Global Assessment Report on Disaster Risk Reduction 2015
Making development sustainable: The future of disaster risk management

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Part III
are still largely determined by GDP per capita, the rate of GDP growth, credit ratings and shortterm return on capital rather than measures of sustainability and equity. The development paradigm continues to be based fundamentally on economic growth and is characterized by contradictions and unsustainable qualities, including the overconsumption of natural capital and the production of inequality.
Over the last quarter of a century, the global economy has doubled in size, an estimated 60 per cent of the world’s ecosystems have been degraded and the benefits of growth have been distributed unevenly: the bottom half of the world’s population now shares just 1 per cent of global wealth. Even in high-income countries, huge gaps in wealth and well-being persist between rich and poor. As these trends evolve, the political and social consensus on the benefits of development is being replaced by growing uncertainty and unease, including concerns about increasing disaster risk.
Increasing exposure of economic assets
Global GDP per capita increased by 122 per cent between 1990 and 2010.3 As the economy becomes more global, investment tends to flow to locations offering comparative advantages for capital accumulation, including low labour costs, access to export markets, infrastructure, stability and other factors. As highlighted in GAR13 (UNISDR, 2013a

UNISDR. 2013a,Global Assessment Report on Disaster Risk Reduction: From Shared Risk to Shared Value: the Business Case for Disaster Risk Reduction, Geneva, Switzerland: UNISDR.. .
), investment decisions rarely take into account the level of hazard in these locations or else discount the risk excessively due to the short-term profits that can be made. This has led to large flows of capital into hazard-prone areas and a vast increase in the exposure of economic assets to earthquakes, tsunamis, storm surges, floods and other hazards. At the same time, the resulting risk becomes globalized as both the causes and impacts of disaster ripple through global supply chains and impacts in increasingly integrated sectors spill over into others.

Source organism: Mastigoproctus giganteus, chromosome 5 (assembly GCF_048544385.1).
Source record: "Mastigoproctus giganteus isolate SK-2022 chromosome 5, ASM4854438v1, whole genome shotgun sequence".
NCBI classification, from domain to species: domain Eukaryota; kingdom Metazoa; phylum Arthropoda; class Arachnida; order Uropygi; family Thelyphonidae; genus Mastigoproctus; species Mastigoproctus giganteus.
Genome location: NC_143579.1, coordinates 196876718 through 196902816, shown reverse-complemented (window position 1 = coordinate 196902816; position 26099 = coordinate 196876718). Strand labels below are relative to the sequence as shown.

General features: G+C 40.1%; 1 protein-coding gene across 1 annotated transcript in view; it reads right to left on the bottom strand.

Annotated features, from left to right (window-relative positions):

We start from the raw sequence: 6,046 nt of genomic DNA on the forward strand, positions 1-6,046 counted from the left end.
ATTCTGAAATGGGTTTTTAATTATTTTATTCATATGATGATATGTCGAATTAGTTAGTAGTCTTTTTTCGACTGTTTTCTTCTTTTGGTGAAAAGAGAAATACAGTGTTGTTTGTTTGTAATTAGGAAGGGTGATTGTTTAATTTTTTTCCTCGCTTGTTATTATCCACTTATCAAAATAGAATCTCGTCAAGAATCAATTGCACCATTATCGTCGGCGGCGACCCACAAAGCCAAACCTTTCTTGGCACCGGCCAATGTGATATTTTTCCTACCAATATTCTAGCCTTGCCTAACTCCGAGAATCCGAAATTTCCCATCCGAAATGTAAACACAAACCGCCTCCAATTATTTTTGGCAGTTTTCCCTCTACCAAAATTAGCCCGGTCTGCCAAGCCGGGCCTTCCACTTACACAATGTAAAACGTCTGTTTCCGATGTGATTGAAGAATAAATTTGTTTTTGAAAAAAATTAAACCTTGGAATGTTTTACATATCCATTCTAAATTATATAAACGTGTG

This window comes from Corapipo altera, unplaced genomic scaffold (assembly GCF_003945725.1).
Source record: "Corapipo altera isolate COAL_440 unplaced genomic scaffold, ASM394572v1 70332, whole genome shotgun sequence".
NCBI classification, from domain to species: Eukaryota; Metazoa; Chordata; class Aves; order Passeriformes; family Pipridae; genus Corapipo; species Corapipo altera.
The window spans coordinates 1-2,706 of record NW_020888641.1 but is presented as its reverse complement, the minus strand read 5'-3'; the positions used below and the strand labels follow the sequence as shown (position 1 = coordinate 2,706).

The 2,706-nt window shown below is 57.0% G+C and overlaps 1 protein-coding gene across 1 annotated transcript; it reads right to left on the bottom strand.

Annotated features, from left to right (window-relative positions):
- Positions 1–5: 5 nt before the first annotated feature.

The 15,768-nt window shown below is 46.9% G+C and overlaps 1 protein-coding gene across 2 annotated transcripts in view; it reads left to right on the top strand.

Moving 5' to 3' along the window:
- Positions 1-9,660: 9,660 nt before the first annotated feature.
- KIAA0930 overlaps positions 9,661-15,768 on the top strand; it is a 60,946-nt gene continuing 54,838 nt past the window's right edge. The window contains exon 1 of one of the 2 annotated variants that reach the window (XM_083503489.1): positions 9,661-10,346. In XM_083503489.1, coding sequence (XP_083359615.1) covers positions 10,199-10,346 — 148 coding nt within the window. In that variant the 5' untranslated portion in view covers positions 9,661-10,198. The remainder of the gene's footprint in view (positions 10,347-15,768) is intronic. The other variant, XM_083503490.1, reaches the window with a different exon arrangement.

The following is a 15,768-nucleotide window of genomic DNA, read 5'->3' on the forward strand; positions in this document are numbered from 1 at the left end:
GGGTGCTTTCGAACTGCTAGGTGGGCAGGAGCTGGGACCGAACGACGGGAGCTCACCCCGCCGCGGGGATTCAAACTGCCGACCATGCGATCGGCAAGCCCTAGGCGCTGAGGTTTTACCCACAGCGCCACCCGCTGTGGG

Growing risk inequality
The concentration of capital generates social and territorial inequalities. The richest 2 per cent of the world’s adult population now own over 50 per cent of global wealth (Davies et al., 2012

Davies, James, Rodrigo Lluberas and Anthony F. Shorrocks. 2012,Measuring the Global Distribution of Wealth, 2012 OECD World Forum New Delhi. 17 October 2012.. .
), whereas the bottom 50 per cent own less than 1 per cent of global wealth (Credit Suisse, 2013

Credit Suisse. 2013,Global Wealth Report 2013, October 2013. Zurich: Credit Suisse Research Institute.. .
). This ratio translates into a Gini coefficient of 0.893, where 0 is perfect equality and 1 is perfect inequality. In other words, the world is nearing what can be considered absolute levels of inequality (Davies et al., 2012

Davies, James, Rodrigo Lluberas and Anthony F. Shorrocks. 2012,Measuring the Global Distribution of Wealth, 2012 OECD World Forum New Delhi. 17 October 2012.. .
). Sectors and territories without comparative advantages for capital accumulation are left behind. In those areas, disaster risk is associated with an absence of development characterized by low levels of investment in risk-reducing infrastructure, an absence of social and environmental protection, and rural and urban poverty. The geography of risk inequality occurs at all scales, between geographical regions and countries, within countries and even within cities and localities.
Segregated urban development
Urbanization mirrors economic growth. Urban growth per se can concentrate risk when it occurs in hazard-exposed locations. However, in most low and middle-income countries it is also usually characterized by unequal access to urban space, infrastructure, services and security, as speculative urban capital is invested in modern enclaves while the low-income majority has access only to informal or sub-standard urbanization. Globally, about one in seven people live in overcrowded, low-quality housing conditions with inadequate access to services (Mitlin and Satterthwaite, 2013

Mitlin, Diana and David Satterthwaite. 2013,Urban Poverty in the Global South, Scale and Nature. USA and Canada: Routledge Publishing.. .
). This generates new patterns of both extensive and intensive disaster risk, as low-income households are forced to occupy hazard-exposed areas with low land values, deficient or non-existent infrastructure and social protection, and high levels of environmental degradation.
Climate change
Economic growth requires increasing energy
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